“They refused to give us an extension,” I told him flatly, unable to put it off any longer. “If we don’t pay the fine in three days, they’re going to come and loot the house.”
“You found my Wrippet Wrench?” he wanted to know, turning in circles in his distraction. “I just need to tighten a few things and that should do the trick.”
I picked up a dirt-encrusted tool with a few springs dangling from a bulbous knob on the handle and offered it to him. His eyes lit up and he grabbed it at once, plastering himself to the machine with his tongue poking out, concentrating hard. “This should do it, Cissa,” he muttered. “This should do it.”
I stared at him. “Did you hear what I just said? They’re going to come to the house. We’re out of chances.”
Father turned to look at me as though he didn’t quite understand how I had gotten there. “We come from a credible pure blood family,” he replied, brushing it off with a warm smile. “We keep a low profile. We’re not criminals, for Merlin’s sakes. I don’t see any reason why they should come to the house. It’s just an empty threat, Cissa. They have to act firm for the sake of appearances. Don’t worry.”
“But we don’t keep a low profile,” I argued. “Everyone thinks…” I picked at my skirt, unwilling to go any further. The words burned on my tongue. Everyone thinks you’re mad.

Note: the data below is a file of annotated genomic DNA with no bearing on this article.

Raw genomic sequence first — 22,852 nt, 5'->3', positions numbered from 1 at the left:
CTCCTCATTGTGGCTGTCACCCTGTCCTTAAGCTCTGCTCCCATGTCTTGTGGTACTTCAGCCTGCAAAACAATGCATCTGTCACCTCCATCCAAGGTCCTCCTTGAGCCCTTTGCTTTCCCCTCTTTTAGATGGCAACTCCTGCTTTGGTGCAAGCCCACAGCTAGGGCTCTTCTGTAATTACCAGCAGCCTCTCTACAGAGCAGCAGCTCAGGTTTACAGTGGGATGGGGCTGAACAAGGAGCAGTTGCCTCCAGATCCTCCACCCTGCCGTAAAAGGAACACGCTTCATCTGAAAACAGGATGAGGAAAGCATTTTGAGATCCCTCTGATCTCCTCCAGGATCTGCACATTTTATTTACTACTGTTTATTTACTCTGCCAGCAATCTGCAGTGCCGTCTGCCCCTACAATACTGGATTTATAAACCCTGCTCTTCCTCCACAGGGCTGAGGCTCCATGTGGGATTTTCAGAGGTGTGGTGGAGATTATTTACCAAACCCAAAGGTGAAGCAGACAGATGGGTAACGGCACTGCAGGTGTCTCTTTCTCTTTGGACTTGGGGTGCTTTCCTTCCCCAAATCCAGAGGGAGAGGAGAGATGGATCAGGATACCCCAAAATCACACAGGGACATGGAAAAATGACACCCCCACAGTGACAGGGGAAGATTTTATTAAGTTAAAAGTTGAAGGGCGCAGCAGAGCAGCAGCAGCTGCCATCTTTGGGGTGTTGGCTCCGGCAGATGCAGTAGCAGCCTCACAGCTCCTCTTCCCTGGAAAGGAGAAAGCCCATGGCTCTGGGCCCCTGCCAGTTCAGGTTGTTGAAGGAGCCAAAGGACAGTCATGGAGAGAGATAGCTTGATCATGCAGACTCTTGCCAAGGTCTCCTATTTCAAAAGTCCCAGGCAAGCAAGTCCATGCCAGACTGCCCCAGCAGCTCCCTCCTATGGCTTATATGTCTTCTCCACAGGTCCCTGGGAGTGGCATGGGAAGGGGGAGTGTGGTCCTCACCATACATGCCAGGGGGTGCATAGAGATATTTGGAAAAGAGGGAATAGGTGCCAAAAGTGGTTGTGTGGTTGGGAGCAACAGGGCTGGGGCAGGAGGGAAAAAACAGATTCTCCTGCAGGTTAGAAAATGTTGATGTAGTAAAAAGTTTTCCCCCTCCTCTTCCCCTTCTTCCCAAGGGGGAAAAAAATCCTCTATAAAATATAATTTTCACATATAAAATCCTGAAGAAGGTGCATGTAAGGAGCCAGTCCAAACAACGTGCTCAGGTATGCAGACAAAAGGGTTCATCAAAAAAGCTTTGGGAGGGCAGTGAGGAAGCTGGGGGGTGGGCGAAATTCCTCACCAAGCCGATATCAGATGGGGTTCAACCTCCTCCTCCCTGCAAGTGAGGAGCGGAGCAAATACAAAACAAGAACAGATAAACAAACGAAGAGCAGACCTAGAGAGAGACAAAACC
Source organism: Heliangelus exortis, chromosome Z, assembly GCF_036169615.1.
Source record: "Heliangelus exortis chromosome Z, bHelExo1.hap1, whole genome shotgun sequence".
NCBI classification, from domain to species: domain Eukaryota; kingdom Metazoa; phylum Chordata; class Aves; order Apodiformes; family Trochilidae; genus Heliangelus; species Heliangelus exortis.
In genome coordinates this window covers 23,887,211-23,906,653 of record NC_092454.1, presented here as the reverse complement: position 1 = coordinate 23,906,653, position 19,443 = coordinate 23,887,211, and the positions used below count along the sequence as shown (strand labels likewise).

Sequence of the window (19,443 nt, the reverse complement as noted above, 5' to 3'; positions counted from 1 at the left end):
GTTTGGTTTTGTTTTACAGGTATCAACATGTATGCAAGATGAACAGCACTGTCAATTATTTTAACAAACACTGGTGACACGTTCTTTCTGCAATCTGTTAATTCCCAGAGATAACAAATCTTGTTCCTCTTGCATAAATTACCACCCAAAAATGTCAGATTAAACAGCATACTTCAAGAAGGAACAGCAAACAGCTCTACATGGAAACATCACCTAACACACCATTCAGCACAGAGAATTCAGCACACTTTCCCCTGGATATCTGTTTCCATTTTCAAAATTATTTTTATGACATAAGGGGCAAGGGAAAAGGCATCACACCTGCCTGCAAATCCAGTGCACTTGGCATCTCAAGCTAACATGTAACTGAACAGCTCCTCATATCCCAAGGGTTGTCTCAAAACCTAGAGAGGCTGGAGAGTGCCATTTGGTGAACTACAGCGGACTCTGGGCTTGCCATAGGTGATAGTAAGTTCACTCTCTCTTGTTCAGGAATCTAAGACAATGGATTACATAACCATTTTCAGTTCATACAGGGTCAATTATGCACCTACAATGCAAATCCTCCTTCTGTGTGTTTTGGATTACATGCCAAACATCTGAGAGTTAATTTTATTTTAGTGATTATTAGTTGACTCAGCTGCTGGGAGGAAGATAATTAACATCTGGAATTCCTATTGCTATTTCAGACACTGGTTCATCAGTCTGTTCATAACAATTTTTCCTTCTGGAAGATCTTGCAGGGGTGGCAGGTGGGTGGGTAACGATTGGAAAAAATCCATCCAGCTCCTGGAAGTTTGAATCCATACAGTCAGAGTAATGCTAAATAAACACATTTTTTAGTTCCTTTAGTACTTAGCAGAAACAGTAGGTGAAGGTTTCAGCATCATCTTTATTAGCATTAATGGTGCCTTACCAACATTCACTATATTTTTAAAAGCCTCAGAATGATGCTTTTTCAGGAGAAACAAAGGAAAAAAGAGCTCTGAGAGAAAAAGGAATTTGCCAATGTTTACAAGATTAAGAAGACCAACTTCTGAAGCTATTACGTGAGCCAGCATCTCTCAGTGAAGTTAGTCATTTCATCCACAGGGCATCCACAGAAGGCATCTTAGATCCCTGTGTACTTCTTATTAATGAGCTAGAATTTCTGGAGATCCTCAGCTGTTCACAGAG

“Everyone thinks what, dear?” He scratched his head absently, peering around the side of the basin. He tapped it once, twice, and smiled at the reverberating ping sound. “Hear that? Isn’t it beautiful? I love the sound that copper makes.”
I sighed and reached in to give him a swift peck on the cheek. “I’m going in. I’ll call you when supper’s done.” I hurried into the house, ducking through the tilted doorways in search of my sister. “Andromeda!”
“In here!” a voice shouted. I trekked toward the sound of the voice, which was coming from the attic, and found her immersed up to her elbows in fabric that was streaming out of an old trunk.
I stopped short, my throat constricting. “What are you doing in Mother’s clothes?”
She smiled apologetically. “Bellatrix owled me with a letter asking for Mother’s blue robes. Remember that one with the lace collar and all the taffeta?”
I crossed my arms stiffly. “What does she need it for?”
Andromeda turned back to sifting through the trunk, her eyes wistfully lingering over jade-green robes. “You forget that she doesn’t have any memories of Mother at her new house,” she told me softly. “Ever since she got married, Bella’s been quite lonely. She doesn’t have a lot of reminders of Mother, and I think she just needs something to hold.”
I leaned against the doorway, slumping in defeat. “Maybe it would be a good idea to just send the whole trunk to her. If it stays here, we’ll lose all of Mother’s clothes.”
Andromeda’s head snapped up. Her black hair was curling with the humidity, her face veneered with sweat. “What do you mean?” she asked sharply.
I told her about Gaspard’s ruling, and the warning that Ministry officials would be coming in three days to acquire enough belongings to recompense our debt. Andromeda’s mouth dropped open in horror. “Her telescopes! We still have those silver ones in the cellar. And those bracelets with the serpents on them…we can’t let them take her things! Have you still got that comb you inherited from Grandmother? What about the glass jewelry box that boy gave you?”